If our country upholds democracy as one of its British values, when it comes to voting, why are we excluding our future generations and those who make up a vast proportion of our society? In fact, with this year being the centenary of women’s suffrage, there have been arguments which suggest similarity with opposing young people the vote – comments like: ‘individuals can be influenced’, ‘other people will represent their views’, ‘they cannot reason properly’ and ‘they are not mature enough’. The problems with voting are not, by any means, age-specific problems. If we are arguing in terms of competency, should we limit older people from voting? Or, would that be potentially considered as age discrimination? Without a doubt, some young people are much more capable of making sensible decisions in comparison to many adults. It is crucial than one lowers the voting age to ensure that our voting process is not ageist, nor undemocratic.

Let us look at the recent EU Referendum – a divided vote, which can only be judged in the history to come, when one can assess the impact. Young people have missed having a say on such a crucial choice, which will change our future, as well as the choices that we are making now. Decisions could have potentially swung in the polar opposite direction and a whole generation have missed out.

At sixteen years of age, there is a plethora of decisions that one can make, for example: getting married or entering into a civil partnership, becoming a director of a company or a member of a trade union, joining the armed forces or paying income tax and National Insurance. Adulthood is a gradual process: it does not happen overnight. Sixteen years old is a reasonable cut-off point for voting because most people have a wiser and more detailed perspective on international affairs. Consequently, one needs to establish an appropriate, balanced age limit in order to prevent seven-year-olds from voting because it essentially lowers the value of the vote, if one is aimlessly ticking a box without knowing how to spell the name of the party, nor their manifesto. In contrast, at sixteen, there are many opportunities for voting to be intertwined with their other roles and responsibilities. However, under our current system, sixteen-year-olds are incapable of voting which means that our political system is failing to recognise their abilities.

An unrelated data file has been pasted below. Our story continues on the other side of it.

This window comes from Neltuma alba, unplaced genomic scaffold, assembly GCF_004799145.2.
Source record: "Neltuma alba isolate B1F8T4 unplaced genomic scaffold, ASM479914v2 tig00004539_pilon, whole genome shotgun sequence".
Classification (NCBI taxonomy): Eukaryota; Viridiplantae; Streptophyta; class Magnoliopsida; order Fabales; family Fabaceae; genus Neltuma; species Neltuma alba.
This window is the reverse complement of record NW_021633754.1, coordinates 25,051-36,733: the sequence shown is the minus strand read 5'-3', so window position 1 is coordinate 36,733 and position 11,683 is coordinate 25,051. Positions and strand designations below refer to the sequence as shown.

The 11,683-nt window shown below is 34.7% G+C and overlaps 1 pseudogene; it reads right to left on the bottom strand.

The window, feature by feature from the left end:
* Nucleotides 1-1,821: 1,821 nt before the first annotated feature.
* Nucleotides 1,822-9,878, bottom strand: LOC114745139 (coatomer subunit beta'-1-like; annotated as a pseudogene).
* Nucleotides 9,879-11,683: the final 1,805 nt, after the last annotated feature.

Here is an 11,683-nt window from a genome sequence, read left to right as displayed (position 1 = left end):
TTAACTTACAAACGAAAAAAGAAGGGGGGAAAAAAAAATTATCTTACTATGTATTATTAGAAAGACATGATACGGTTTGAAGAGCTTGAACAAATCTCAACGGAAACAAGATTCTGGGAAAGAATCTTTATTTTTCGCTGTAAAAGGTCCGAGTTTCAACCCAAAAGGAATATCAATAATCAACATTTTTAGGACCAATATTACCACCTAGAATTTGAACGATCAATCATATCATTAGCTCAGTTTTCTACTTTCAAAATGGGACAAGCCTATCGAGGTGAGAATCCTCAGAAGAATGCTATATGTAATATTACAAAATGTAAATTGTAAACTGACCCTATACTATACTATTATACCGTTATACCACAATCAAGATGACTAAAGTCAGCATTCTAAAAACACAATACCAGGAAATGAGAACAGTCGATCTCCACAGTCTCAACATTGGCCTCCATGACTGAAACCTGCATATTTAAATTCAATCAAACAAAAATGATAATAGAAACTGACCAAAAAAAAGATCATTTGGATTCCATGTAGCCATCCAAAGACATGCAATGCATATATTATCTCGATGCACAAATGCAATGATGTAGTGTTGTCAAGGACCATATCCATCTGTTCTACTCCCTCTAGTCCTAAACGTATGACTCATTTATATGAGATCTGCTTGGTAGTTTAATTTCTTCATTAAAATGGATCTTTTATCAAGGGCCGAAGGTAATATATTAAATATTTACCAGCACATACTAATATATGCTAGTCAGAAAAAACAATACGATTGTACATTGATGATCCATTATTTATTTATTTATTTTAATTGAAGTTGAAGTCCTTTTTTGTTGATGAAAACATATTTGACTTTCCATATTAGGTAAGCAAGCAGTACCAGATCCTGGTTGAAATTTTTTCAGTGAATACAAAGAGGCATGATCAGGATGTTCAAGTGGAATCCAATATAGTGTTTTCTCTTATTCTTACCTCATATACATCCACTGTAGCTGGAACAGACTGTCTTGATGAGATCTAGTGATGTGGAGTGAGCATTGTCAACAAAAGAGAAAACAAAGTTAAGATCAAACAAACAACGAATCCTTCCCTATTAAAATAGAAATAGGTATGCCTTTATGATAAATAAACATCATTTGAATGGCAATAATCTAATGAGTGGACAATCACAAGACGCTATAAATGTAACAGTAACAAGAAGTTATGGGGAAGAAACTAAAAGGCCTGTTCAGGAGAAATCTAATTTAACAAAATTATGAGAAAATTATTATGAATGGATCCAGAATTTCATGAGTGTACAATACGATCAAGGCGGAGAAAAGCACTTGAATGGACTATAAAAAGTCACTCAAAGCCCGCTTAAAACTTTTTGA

An example of voting success was in the Scottish Referendum, where turnouts were the highest of all time amongst young people. If voting was lowered in the UK, it is more than likely that turnouts would significantly differ. Elsewhere, a myriad of countries exercise this, for instance Austria, Argentina and Serbia, as well as the Isle of Man and Guernsey. This would take into account the life experience that young people face – whether this be living as a young person in the modern world or sharing their concerns for the future of the environment.

With many suggesting that the millennials are of the ‘most educated of all time’, it seems ambiguous for them to not be entrusted with putting their political knowledge into practice. For Votes at 16 to flourish, there should be more Government intervention to associate this with educational schemes, so people of all ages are aware of what is going on, how politics works and its necessity. Being in a ‘post-truth’ generation is a major problem across the political spectrum because there is a blurred line between facts and deception. What we need is to increase political education, which is not one-sided and purely raises awareness of what is going on in the ‘bigger picture’, for example embedding it within the Personal, Social, and Health Education curriculum.

Decision-makers: engage young people. Voting from 16 will allow all generations to work together, determining what is best for our country, not like our current structure, which has a central focus on tactical party politics.


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